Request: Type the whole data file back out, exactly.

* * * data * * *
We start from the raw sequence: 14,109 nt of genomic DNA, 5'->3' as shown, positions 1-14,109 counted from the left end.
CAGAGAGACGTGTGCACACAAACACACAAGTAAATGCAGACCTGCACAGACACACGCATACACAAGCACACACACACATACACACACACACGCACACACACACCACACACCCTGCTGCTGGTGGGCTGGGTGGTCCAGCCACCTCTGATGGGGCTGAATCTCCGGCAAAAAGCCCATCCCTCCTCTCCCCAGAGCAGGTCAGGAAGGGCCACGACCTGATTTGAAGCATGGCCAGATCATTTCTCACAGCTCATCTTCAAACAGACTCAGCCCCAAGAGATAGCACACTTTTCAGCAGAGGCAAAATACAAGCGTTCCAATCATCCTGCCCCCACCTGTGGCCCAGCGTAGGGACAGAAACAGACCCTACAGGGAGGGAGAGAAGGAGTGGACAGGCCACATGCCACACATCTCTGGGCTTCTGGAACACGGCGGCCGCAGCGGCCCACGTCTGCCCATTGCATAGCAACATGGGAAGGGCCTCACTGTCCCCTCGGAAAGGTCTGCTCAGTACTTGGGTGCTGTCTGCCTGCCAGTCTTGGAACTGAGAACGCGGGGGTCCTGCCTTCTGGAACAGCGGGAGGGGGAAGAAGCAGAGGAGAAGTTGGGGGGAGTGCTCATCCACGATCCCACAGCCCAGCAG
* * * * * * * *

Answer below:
We start from the raw sequence: 14,109 nt of genomic DNA, 5'->3' as shown, positions 1-14,109 counted from the left end.
CAGAGAGACGTGTGCACACAAACACACAAGTAAATGCAGACCTGCACAGACACACGCATACACAAGCACACACACACATACACACACACACGCACACACACACCACACACCCTGCTGCTGGTGGGCTGGGTGGTCCAGCCACCTCTGATGGGGCTGAATCTCCGGCAAAAAGCCCATCCCTCCTCTCCCCAGAGCAGGTCAGGAAGGGCCACGACCTGATTTGAAGCATGGCCAGATCATTTCTCACAGCTCATCTTCAAACAGACTCAGCCCCAAGAGATAGCACACTTTTCAGCAGAGGCAAAATACAAGCGTTCCAATCATCCTGCCCCCACCTGTGGCCCAGCGTAGGGACAGAAACAGACCCTACAGGGAGGGAGAGAAGGAGTGGACAGGCCACATGCCACACATCTCTGGGCTTCTGGAACACGGCGGCCGCAGCGGCCCACGTCTGCCCATTGCATAGCAACATGGGAAGGGCCTCACTGTCCCCTCGGAAAGGTCTGCTCAGTACTTGGGTGCTGTCTGCCTGCCAGTCTTGGAACTGAGAACGCGGGGGTCCTGCCTTCTGGAACAGCGGGAGGGGGAAGAAGCAGAGGAGAAGTTGGGGGGAGTGCTCATCCACGATCCCACAGCCCAGCAG